McDaniel et al v. Nationstar Mortgage LLC et al
ORDER granting 43 Motion to Dismiss. Signed by Chief Judge Brian S. Miller on 02/20/2014. (rhm)
IN THE UNITED STATES DISTRICT COURT
FOR THE EASTERN DISTRICT OF ARKANSAS
JAMES MCDANIEL and
CASE NO. 4:13CV00217 BSM
NATIONSTAR MORTGAGE, LLC,
WILSON & ASSOCIATES, PLLC,
MORTGAGE ELECTRONIC REGISTRATION
SYSTEMS, INC., BANK OF AMERICA, N.A., and
QUICKEN LOANS, INC.
Defendant Wilson & Associates, P.L.L.C’s (“Wilson”) motion to dismiss [Doc. No.
43] is granted.
Plaintiffs James and Debra McDaniel allege that defendants violated the Fair Debt
Collection Practices Act (“FDCPA”), the Arkansas Fair Debt Collection Practices Act
(“AFDCPA”), and the Arkansas Deceptive Trade Practices Act (“ADTPA”). They also
assert claims for wrongful foreclosure and civil conspiracy, and they seek quiet title. Wilson,
a law firm acting as attorney-in-fact for separate defendant Nationstar Mortgage, LLC.
(“Nationstar”), moves to dismiss all claims against it pursuant to Federal Rule of Civil
Procedure 12(b)(6), which permits dismissal when a plaintiff fails to state a claim upon
which relief can be granted. This rule requires that a complaint sufficiently allege facts that
will entitle the plaintiff to the relief sought. See Ashcroft v. Iqbal, 556 U.S. 662, 663 (2009).
Plaintiffs’ claims against Wilson under the FDCPA and AFDCPA are dismissed
because they do not allege that Wilson was engaging in debt collection as defined by 15
U.S.C.A. § 1692(e) or Ark. Code Ann. § 17-24-501, et seq. Plaintiffs’ ADTPA claim against
Wilson is also dismissed because the act does not apply to the practice of law. See Preston
v. Stoops, 373 Ark. 591, 594 (Ark. 2008). The civil conspiracy claim against Wilson is also
dismissed because there is no civil conspiracy between an attorney and his client for actions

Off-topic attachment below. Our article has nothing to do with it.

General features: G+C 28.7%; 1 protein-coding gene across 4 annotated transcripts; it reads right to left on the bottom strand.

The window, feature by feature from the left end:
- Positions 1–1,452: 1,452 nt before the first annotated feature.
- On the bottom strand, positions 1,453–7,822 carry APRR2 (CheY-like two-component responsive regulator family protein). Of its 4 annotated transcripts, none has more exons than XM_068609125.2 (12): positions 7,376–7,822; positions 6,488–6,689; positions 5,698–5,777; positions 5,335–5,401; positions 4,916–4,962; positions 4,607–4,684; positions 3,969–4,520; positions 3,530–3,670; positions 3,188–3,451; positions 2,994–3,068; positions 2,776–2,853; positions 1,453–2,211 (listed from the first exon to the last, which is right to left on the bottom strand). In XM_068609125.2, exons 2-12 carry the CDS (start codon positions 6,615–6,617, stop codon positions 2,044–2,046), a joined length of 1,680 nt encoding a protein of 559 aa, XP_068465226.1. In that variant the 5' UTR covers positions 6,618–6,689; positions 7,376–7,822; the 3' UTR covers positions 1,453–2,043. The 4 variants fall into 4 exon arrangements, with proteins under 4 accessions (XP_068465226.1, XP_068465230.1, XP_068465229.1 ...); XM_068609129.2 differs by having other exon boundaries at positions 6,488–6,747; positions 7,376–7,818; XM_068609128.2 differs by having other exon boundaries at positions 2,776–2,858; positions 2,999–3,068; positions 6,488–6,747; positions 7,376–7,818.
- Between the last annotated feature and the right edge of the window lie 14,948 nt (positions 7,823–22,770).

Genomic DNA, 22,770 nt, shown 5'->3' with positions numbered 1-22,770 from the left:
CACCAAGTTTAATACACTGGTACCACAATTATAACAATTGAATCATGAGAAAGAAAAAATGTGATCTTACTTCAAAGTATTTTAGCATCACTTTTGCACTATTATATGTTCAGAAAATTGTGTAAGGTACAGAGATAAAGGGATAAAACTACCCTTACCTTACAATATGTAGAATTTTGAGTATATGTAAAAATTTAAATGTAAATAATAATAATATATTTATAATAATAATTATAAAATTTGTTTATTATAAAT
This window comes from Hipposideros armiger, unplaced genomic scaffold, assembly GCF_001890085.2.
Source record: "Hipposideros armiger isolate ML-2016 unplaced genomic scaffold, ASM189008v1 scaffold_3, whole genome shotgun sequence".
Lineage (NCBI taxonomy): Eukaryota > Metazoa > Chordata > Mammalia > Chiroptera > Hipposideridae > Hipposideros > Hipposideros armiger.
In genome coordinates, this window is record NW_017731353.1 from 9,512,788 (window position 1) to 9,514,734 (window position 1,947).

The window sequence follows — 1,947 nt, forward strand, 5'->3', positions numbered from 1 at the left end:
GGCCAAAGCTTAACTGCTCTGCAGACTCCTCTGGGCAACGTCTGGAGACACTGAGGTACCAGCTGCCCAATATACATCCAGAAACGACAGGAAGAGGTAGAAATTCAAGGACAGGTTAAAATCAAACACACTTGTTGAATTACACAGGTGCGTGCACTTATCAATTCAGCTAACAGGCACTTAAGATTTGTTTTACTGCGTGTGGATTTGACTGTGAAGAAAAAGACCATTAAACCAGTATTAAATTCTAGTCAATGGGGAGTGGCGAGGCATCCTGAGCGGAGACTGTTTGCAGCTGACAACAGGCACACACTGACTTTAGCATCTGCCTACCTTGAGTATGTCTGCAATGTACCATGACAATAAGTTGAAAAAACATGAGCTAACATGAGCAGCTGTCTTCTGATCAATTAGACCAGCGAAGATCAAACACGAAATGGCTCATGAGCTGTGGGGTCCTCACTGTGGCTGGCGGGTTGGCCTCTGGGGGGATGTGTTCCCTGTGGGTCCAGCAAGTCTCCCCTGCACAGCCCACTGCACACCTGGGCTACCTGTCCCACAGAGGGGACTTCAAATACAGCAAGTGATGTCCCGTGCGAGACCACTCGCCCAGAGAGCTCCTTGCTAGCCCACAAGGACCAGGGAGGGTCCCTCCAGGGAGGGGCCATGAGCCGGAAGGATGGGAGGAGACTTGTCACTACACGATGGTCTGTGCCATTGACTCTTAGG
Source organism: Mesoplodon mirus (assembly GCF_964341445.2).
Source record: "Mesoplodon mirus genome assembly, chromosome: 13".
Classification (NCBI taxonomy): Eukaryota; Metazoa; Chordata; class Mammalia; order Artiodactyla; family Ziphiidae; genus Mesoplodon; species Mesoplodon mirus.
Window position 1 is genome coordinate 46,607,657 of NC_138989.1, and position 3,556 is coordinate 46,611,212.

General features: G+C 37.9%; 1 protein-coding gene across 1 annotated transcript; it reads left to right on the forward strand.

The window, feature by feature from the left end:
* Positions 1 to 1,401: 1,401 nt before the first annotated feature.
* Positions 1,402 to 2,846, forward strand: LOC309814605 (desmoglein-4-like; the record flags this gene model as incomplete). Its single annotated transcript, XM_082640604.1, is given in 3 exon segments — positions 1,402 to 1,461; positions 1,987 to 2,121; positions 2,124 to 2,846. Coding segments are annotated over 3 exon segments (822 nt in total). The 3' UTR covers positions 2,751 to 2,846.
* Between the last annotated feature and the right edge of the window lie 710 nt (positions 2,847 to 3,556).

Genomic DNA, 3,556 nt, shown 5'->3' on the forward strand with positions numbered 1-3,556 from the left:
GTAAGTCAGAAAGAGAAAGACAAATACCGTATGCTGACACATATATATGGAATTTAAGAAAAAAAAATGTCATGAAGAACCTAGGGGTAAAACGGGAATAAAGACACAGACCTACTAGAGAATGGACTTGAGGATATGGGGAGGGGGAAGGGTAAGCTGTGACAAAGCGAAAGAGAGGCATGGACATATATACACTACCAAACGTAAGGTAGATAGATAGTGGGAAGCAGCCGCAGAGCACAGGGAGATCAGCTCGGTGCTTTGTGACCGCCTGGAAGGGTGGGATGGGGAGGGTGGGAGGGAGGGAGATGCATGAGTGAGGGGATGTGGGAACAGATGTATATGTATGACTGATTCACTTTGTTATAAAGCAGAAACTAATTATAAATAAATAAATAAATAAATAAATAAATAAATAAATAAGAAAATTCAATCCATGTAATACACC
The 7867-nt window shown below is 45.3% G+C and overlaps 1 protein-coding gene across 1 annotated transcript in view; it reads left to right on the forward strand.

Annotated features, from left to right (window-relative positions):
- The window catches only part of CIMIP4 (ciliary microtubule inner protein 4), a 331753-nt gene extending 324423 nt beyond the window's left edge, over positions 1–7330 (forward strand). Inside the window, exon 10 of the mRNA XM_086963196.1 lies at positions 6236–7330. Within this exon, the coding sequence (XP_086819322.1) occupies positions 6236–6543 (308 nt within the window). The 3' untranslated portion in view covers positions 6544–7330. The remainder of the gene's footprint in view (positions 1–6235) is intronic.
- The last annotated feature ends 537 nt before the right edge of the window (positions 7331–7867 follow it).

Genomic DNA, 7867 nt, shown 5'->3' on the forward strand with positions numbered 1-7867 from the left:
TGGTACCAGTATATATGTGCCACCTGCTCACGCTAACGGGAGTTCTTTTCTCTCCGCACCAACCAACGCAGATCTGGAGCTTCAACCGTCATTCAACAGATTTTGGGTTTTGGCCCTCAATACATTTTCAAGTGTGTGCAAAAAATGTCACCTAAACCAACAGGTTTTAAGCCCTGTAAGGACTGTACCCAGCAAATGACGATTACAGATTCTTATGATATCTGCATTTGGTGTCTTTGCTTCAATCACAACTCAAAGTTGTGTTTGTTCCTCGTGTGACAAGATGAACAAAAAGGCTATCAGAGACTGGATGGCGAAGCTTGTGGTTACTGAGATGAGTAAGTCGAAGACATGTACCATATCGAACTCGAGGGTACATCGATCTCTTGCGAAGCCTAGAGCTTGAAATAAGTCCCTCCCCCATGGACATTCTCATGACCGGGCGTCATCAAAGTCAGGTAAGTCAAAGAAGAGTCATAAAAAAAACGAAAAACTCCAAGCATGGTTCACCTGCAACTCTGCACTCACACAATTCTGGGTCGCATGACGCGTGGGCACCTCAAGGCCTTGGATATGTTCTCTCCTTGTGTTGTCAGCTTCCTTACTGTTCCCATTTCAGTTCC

taken in order to further legal representation. See Born v. Hosto & Buchan, PLLC, 372
S.W.3d 324, 332 (2010).
Plaintiffs’ claims against Wilson for wrongful foreclosure and quiet title are also
dismissed because lawyers are immune from lawsuits related to professional services, unless
there is privity of contract between the plaintiff and the lawyer. See Ark. Code Ann. §
16-22-310. This privity requirement may not be bypassed by couching a professional
conduct claim against a lawyer as a claim for equitable relief. See Quinn v. Ocwen Fed.
Bank FSB, 470 F.3d 1240, 1248 (8th Cir. 2006). As plaintiffs rightly point out, a lawyer may
not be immune from liability for intentional acts, such as abuse of process or conversion. See
Almand v. Benton Cnty., Ark., 145 B.R. 608, 617 (W.D. Ark. 1992).
Plaintiffs’ wrongful foreclosure claim asserts that Wilson failed to comply with
Arkansas statutory foreclosure requirements.
Plaintiffs liken this claim to one for
conversion, which is the wrongful possession or disposition of another’s property which is
inconsistent with the owner’s rights. See Hatchell v. Wren, 363 Ark. 107, 116-17 (Ark.
2005). As a result, plaintiffs contend that this is an intentional tort, and Wilson should not
be immune from suit.
The problem with this argument is that Arkansas law explicitly provides that the
Statutory Foreclosure Act does not expand the liability of lawyers. See Ark. Code. Ann. §
16-22-310(c); Quinn, 470 F.3d at 1248. Further, plaintiffs allege that Nationstar, not Wilson,
violated the statutory foreclosure requirements. They allege that Nationstar was not the
holder of the note and was therefore not authorized to take any action to foreclose. They also
allege that Nationstar failed to provide plaintiffs with information required by law. Put
simply, they have not alleged any acts by Wilson in support of this claim, other than asserting
that all defendants conspired together to wrongfully foreclose. For reasons already stated,
these conspiracy claims against Wilson fail.
IT IS SO ORDERED this 20th day of February 2014.
UNITED STATES DISTRICT JUDGE
Disclaimer: Justia Dockets & Filings provides public litigation records from the federal appellate and district courts. These filings and docket sheets should not be considered findings of fact or liability, nor do they necessarily reflect the view of Justia.
Why Is My Information Online?